In the Daring to Lead 2011 study, many executive directors said they felt efficient in leading themselves, but the negative impact caused by the economy was another story. Sixty-five percent (65%) of executives reported significant levels of recession-related anxiety. As one leader shared:

“I don’t know if I’d call it burnout but more panic. The 3:00 a.m. stuff for me is, my gosh, how are we going to find the money? And the feeling that it’s very personal, that it will reflect on my leadership, but also that it will affect people who are doing really amazing work—people who I don’t want to let down. More important than my own ego is that I think what I am really talking about is fear.”

YOU are the resource to sustain!

A self-sustaining organizational system has strong, organizational adaptive capacity, which includes having resources that are sustainable, adaptable and flexible, according to TCC’s sustainability formula for organizational effectiveness. Adaptive capacity is defined as “the ability of a nonprofit organization to monitor, assess, and respond to internal and external changes.”

As you come up against things that drain your energy and endurance, your capacity to adapt can feel evasive.

“In the context of a threat, real or imagined, our emotional state can rapidly shift to fear or anxiety, said Philippe Goldin, with the Search Inside Yourself Institute. “This shift in emotional reactivity occurs in our limbic system, or our emotion brain.” We need to call on our wise mind to help sustain us as leaders. Wise mind is where adaptive capacity for leaders lives. It’s the place where reasonable mind and emotion mind overlap, where we “grasp the whole picture when only parts were understood.

Going back to the executive above, when stress, anxiety and fear take over, our rational mind tries to kick in. We think we need to leave emotions out so that we can make wise decisions.

Right? Not exactly. We need both emotion and logic to make balanced decisions. Yet, wisdom can be hard to find in these moments unless we prepare ourselves to access it. The real challenge is how to develop a theory of being based on finding your wise mind so that you can sustain yourself as a leader.

Everyday empathy – for better relationships as friends, community members, lovers, and leaders

The tale of two gyms

I recently joined a new gym – not because I love the place. Quite the contrary. It’s exactly the type of gym I dislike: noisy and not very private (lots of leering going on). However, they offered the features I wanted. When I went to my current gym to cancel my membership (because they didn’t offer the features I wanted after all and because I was not impressed with the trainer who didn’t listen to what I wanted), I was met with a ho-hum attitude by the fellow taking my resignation. He could have cared a less when I explained why I was leaving AND, though his gym was about to add my desired features, he didn’t try to understand anything about needs. Now this isn’t a mega-gym swimming with members. It’s a tiny gym near my house. Meanwhile at my new gym, the fellow who enrolled me (also my future trainer) was SO understanding. He could sense that I was uncomfortable stepping on the scale so soon after the holidays, and expressed a comforting sense of relating. And, during our negotiations, he went out of his way to listen to what I said I wanted.

The trainer in my new gym is THE reason I joined, not because of what he promised, but because he put himself in my shoes and expressed the ability to feel what I was feeling and empathize. In the short time we interacted, I felt a relationship based on mutual understanding had begun. I’m giving this trainer an A for empathy!

The importance of empathy for leaders (and lovers!)

Empathy, the ability to recognize, understand, and appreciate the way others feel, especially when it’s different from how we feel, is a crucial component in building strong interpersonal relationships. It’s about being tuned in to others in a way that involves listening and curiosity.  Empathy, and its parent emotional intelligence competency, self-awareness, can be developed! Daniel Goleman offers three types of empathy to consider.   I think the gym trainer demonstrated “emotional empathy.” Goleman offers four emotional intelligence domains to grow in as leaders, or the “neuroanatomy of leadership.” Self awareness is at the top and empathy flows from it.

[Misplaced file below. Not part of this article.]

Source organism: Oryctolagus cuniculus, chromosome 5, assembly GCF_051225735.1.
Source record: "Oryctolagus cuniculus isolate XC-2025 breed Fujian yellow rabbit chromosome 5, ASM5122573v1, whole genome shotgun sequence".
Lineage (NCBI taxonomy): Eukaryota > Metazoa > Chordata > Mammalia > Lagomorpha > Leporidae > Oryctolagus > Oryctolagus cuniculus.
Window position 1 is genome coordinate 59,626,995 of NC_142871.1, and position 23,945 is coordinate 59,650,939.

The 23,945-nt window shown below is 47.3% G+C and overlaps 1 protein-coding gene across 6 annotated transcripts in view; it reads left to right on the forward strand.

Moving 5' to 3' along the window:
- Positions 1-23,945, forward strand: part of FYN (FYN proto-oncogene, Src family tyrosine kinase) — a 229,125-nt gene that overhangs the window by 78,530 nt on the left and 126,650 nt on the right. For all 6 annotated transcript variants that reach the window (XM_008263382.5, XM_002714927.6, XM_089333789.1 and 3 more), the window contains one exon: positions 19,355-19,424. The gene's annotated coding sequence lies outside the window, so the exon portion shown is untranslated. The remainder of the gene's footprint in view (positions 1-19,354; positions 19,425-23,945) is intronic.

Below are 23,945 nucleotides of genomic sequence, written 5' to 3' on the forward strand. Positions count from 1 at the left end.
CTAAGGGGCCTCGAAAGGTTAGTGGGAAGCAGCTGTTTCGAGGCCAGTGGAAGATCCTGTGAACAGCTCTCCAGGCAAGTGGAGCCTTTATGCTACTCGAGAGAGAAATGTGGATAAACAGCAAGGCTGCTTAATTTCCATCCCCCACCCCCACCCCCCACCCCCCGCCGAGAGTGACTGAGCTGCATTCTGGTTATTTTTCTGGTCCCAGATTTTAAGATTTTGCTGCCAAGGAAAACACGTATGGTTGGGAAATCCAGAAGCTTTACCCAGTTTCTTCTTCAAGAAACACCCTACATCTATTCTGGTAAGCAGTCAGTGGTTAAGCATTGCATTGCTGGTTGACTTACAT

The reason empathy is important for leaders is this: nothing is more devastating to people than not being acknowledged, according to Edgar Schein: On Dialogue Culture and Org Learning.  As leaders, we want, and need to connect with the people whom we lead. As those being led, here’s why acknowledgement is important: our brains our hardwired to connect. We want to “feel felt,” as Daniel Siegel describes it. He offers a way to integrate empathy and compassion through “mindsight.”

When we feel felt by our loved ones, the bonds grow stronger. However, if our loved ones are disconnected…molehills can turn into mountains that implode, like Mt. Baker nearly did a few years ago. I was skiing with my new boyfriend, trying to show off my skiing stuff, which was rusty. I was struggling. Then, a hot-shot skier and female friend of his appeared at the top of a challenging run. My boyfriend turned to me and said, “you go that way – I’m going to ski with Mary.” As I stood on the hill watching them zip away, the feelings of humiliation boiled over into anger. When we met up at the bottom, worlds collided. Empathy was nowhere to be felt.

Today, the boyfriend is my husband. We’ve done a lot of work on our emotional connection – repairing misunderstandings (e.g., I help him identify empathy opportunities.) He’s doing great! In fact, last month on the slopes the EXACT same thing happened! He turned to me and asked, “would you like to take this run with us?” When we got to the bottom I thanked hugged him and said “thanks,” for exercising empathy..

How am I doing with empathy? For me, paying attention to empathy-building opportunities is a daily process that starts with intention and moves to self-awareness and attention. Believe me, I miss many opportunities where I can be empathetic. Awareness of this is the first step. Reflecting on this is the next step toward developing this muscle of attention: being mindful, present in the moment, paying attention to the cues that the person whom I’m engaged with is giving me. Then, asking lots of questions!

Here’s a self-awareness, empathy-building exercise for you: the next time you are in a conversation and you find yourself thinking about something other than what the person is saying (you know, like what you’re going to have for dinner or why your foot hurts,) gently remind yourself that you can only do one thing in the moment, or act “One-mindfully, as Marsha Linehan suggests. Then return your focus to the other person.

Next installment:  Empathy, authenticity, and the leadership connection